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We might as well have a laugh with the Presidential race



Date Published: {J}

We might as well have a laugh with the Presidential race By conservative estimates, we owe the rest of the world – or at least the infamous troika – a couple of hundred billion euro. But at the same time, we now have more wannabe Presidents that you could shake a big stick at. So here’s an idea – why not get the latter to pay a chunk off the former and have a bit of craic for good measure?

Now that Gaybo has decided that he’s not the people’s choice after all – he probably realised that a ‘listeners poll’ carried out by 4FM isn’t the weather wave of public opinion that the staff might think it is – by process of elimination, it’s surely only a matter of time before Ronan Keating fulfils his long-cherished dream of being our man in the Arás.

In this ‘in again, out again’ Lannigan’s Ball of a campaign we had indications of interest from a chat show presenter, a Joycean senator, a man famous for being on Dragon’s Den, our first Eurovision winner and a Mulqueen man from Clare whose main advantage is that half of his surname is Queen and that gives a nice synergy to the office of President.

There are serious candidates in the midst of the mayhem as well, but Michael D Higgins and Gay Mitchell must be tearing their hair out – or what’s left of it – as every day the options grow more bizarre. And in an effort to somehow find someone from outside the world of politics, half the country suddenly seems to fancy a seven year stint in the Phoenix Park.

Incidentally, those who argue that Ireland is behind the door on gay rights cannot be paying attention; we’ve had a Gay Byrne and a gay senator in and out, so to speak, but Fine Gael has ensured there’s still one Gay left in the village – who’d have known there was such variety?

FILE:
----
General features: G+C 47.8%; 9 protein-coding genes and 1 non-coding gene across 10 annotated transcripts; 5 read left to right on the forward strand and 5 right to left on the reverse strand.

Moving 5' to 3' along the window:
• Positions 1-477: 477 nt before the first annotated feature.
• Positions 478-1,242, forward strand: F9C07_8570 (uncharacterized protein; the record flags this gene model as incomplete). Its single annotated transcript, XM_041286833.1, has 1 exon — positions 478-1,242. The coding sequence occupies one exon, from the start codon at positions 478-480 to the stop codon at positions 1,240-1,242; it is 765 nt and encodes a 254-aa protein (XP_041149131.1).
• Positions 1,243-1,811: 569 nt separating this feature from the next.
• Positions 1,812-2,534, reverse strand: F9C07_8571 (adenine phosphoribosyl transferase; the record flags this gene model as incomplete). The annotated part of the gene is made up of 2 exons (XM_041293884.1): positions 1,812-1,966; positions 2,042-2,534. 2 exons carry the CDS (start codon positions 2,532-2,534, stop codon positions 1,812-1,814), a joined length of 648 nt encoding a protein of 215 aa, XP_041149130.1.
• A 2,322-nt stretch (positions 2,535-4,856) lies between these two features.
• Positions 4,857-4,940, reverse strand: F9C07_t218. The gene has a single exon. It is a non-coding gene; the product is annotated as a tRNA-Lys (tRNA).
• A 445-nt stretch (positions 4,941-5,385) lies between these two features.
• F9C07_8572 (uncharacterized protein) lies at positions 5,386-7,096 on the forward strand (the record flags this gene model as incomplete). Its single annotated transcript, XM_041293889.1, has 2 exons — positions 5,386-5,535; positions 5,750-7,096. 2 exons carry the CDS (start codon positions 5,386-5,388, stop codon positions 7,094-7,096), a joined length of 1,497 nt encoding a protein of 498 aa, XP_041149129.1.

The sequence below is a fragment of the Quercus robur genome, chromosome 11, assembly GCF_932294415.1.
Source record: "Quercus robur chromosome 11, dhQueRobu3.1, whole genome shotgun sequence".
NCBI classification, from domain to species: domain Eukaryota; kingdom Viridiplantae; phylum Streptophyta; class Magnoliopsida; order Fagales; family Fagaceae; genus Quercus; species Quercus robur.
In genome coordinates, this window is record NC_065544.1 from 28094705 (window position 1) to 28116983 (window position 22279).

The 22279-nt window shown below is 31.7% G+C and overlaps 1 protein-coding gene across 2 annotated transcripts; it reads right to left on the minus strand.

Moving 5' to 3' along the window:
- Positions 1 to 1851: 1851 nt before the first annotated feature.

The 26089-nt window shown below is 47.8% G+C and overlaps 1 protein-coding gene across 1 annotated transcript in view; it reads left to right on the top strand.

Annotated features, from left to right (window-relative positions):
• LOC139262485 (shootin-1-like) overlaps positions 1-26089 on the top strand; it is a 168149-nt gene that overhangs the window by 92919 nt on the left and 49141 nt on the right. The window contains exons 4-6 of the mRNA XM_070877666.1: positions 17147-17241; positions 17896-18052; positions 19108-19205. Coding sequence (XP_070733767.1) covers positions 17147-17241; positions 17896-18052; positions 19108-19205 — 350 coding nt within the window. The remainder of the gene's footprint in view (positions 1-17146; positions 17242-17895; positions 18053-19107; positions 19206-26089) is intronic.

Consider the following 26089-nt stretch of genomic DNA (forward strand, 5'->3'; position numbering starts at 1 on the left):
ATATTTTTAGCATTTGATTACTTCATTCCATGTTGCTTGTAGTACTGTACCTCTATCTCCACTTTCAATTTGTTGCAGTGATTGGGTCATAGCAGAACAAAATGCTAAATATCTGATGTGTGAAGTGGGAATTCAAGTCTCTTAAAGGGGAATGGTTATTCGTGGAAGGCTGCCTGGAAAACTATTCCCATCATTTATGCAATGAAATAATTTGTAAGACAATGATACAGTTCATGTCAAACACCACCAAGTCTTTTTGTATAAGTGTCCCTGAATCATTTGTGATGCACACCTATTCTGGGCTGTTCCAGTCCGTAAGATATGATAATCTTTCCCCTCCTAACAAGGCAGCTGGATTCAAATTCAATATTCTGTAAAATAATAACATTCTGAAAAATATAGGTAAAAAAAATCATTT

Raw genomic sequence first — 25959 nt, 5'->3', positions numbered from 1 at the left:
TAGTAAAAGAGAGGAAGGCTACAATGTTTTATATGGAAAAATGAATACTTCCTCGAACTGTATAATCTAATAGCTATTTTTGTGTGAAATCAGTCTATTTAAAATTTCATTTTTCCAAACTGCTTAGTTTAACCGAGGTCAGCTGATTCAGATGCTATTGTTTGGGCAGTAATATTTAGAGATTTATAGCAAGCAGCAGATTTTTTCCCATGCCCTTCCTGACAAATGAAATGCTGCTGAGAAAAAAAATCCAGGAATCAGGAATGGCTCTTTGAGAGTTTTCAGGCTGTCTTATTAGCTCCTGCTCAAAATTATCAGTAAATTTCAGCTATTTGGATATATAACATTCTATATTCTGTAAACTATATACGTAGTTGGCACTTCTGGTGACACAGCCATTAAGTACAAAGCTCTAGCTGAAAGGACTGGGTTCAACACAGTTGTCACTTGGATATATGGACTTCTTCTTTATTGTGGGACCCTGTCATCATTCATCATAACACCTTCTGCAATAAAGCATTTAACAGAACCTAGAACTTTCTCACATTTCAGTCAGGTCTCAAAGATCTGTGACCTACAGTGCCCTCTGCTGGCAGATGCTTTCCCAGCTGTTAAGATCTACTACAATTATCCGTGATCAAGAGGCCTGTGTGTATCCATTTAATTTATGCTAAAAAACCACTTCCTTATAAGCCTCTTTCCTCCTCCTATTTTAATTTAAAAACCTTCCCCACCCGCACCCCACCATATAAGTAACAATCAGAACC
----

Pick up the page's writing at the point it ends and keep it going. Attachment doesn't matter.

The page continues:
But now’s the time to get serious and turn all of this election lunacy into opportunity – we should have a talent show, the prize for which would be a nomination for the big house and a chance to run against the big boys. And we could charge a premium phone rate for the public to make their choice.

It could be an amalgam of all the shows we’ve seen before – a little bit All-Ireland Talent Show, a little bit Celebrity Bainisteoir, a slice of ICA Boot Camp and even a new run for Where in the World, given that the winner would need to know their geography for the seven years that may follow.

One week they could be asked to sing a song or do a little dance, so that we could send them to the White House for Paddy’s Day; another week we could have a smiling competition or a shaking hands marathon to test their real mettle.

We should make sure they know their Irish history with a quiz, and given that Mary McAleese got rid of most of the staff at the Arás, we need to know they can cook and clean this big house – hence those stern ICA women to ensure they’re up to the task.

The serious part of this is that we all know politics has a bad name but that shouldn’t mean we have a campaign that suggests it’s for anyone but politicians; Michael D, for example, is a man of the highest integrity and substance, but he’s been overran by former TV personalities who are being plucked out of thin air.

At least Uncle Gaybo proved he had a few of his marbles still intact by withdrawing – probably after the Sunday papers sharpened their teeth to gobble him up.

Fianna Fáil had attached itself to the housewives’ choice last week faster than a magnet to a fridge, but then again this is a party which would see the addition of Attila the Hun to its ranks as a step-up in popularity after its last election debacle.

Gaybo was a great presenter in his day, but by any stretch he’s quite a prickly man who – by his own admission last week – has no interest in touring Ireland on a bus and shaking hands in pursuit of votes.

But Gaybo, politicians call that canvassing – and Presidents call it meeting the people. Gaybo really only wants to go to film premieres and opening nights with Kathleen; he didn’t want to have to spend his Sundays opening community centres and eating buns at garden fetes.